February 6, 2013 10:59:56 AM
A city project that began as a discussion during a community charrette in 2009 has finally become a reality.
The Columbus City Council approved a comprehensive plan for the city during a Tuesday morning public hearing in the courtroom at City Hall.
"The state requires us to have a public hearing before we can officially have a comprehensive plan," said city planner Christina Berry. "Basically, this gives the city a guide to how we want to look and develop over the next 20 years."
Berry said the plan was designed with input from KPS Consultants and Neel-Schaffer Engineering. The plan's six chapters cover a variety of subjects from land usage to transportation. Berry said the plan recognizes the city's assets and makes recommendations as to how the assets can be used in development.
"One of assets is green infrastructure," Berry said. "We are surrounded by water and wetlands and a lot of this cannot be developed.
"We want to make the city more connected. Connectivity is one of the major factors in the comprehensive plan. We want to make the city's core more dense while making the outside areas less dense. A lot of things in the plan are already being used by the city."
Berry said the plan also addresses annexation, which has been a controversial subject among mayor Robert Smith and some board members.
"If Columbus is going to continue to grow, you're going to have to connect to some of the outer areas," said New Hope resident Mike Smith. "New Hope is a rural area and we are concerned about y'all getting closer."
According to Berry, the plan has no specific annexation goals but provides general language about how best to approach annexation.
"The plan doesn't cover annexation going east or west or north or south," Berry said. "It does not cover targeted areas."
Ward 6 Councilman Bill Gavin, who has publicly supported annexing areas north of the city limit, said not to expect annexation any time soon.
"Annexation is very expensive," Gavin said. "When you are looking at expansion, you have to expand city services. That cost can get so high that the potential for growth may not be worth the cost."
The city's long-running drainage problems were also brought to the surface during the discussion on the comprehensive plan.
"What are we going to do about the drainage problems we have in the city?" asked Ward 2 Councilman Joseph Mickens. "Does the comprehensive plan address this problem?"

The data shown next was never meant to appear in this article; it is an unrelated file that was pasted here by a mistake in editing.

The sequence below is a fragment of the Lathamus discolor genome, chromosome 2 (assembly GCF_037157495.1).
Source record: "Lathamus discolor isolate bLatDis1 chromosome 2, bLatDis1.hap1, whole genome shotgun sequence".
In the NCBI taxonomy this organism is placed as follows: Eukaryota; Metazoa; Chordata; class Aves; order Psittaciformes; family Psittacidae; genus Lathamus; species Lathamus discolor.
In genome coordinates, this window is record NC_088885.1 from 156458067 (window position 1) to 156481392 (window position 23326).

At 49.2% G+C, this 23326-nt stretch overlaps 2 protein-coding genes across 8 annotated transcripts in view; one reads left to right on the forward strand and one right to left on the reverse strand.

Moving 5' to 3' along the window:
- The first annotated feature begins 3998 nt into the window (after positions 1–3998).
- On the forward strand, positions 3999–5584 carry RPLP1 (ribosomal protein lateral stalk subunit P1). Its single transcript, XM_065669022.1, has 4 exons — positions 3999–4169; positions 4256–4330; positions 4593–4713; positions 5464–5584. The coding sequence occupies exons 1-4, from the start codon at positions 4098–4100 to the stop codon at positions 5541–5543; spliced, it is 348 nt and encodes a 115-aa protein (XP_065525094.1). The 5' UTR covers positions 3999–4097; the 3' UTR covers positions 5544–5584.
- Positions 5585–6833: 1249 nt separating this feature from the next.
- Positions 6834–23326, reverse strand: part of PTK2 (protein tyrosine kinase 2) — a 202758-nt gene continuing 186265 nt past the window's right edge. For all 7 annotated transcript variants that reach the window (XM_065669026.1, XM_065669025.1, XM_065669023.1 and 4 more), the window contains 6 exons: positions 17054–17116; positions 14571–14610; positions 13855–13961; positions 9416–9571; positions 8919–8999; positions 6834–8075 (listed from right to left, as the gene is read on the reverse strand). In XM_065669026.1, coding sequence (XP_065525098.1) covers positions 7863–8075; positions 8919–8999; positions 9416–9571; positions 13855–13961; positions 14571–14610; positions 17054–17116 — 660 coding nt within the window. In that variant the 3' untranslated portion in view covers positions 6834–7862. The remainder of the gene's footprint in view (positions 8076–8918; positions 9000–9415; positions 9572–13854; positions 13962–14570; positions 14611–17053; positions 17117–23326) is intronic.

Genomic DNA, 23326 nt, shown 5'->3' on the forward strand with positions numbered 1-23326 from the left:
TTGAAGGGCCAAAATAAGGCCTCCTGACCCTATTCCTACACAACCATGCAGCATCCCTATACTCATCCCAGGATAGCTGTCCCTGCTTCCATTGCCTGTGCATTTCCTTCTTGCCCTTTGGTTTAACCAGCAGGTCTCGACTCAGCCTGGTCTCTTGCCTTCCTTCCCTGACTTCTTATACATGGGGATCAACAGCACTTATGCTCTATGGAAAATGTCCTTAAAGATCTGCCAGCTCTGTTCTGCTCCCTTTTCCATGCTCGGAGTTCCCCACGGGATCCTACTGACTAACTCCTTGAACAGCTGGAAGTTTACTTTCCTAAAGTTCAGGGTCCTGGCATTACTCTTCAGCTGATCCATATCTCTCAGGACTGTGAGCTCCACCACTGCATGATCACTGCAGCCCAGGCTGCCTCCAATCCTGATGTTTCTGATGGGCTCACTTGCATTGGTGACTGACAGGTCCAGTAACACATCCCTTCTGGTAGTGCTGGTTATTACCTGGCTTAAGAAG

Smith said the drainage problems are nothing new and suggested the city continue its current efforts.
"The drainage problems are long-running," Smith said. "There is no way we can come up with the money to do this overnight. All we can do is to keep applying for grants and doing it a little bit at a time."
With the city operating under a drainage plan that was designed more than 40 years ago, Ward 5 Councilman Kabir Karriem stressed the importance of staying proactive with the comprehensive plan.
"We need to update the 1971 master plan (for drainage)." Karriem said. "We really don't know how big our drainage problem is because the plan is so outdated. I think if we are going to have a comprehensive plan, we need to prioritize it and keep it active instead of just passing it and letting it go."
Before the council voted on the plan, Smith recommended Berry start on establishing priorities for changes outlined in the comprehensive plan and hold a workshop with the council to discuss her findings.
"We want to identify everything that would make our community better," Berry said.
To read the plan, go to columbusplan.blogspot.com
1. Pride denied: Aldermen shoot down LGBT parade request STARKVILLE & OKTIBBEHA COUNTY
2. Hickman fired as CMSD superintendent COLUMBUS & LOWNDES COUNTY
3. Caledonia student arrested for weapon possession may have been bullied COLUMBUS & LOWNDES COUNTY
4. Liver transplant surgeries for Columbus mother and daughter a success COLUMBUS & LOWNDES COUNTY
5. Former alderman: LGBT issues expected under 'lesbian leadership' STARKVILLE & OKTIBBEHA COUNTY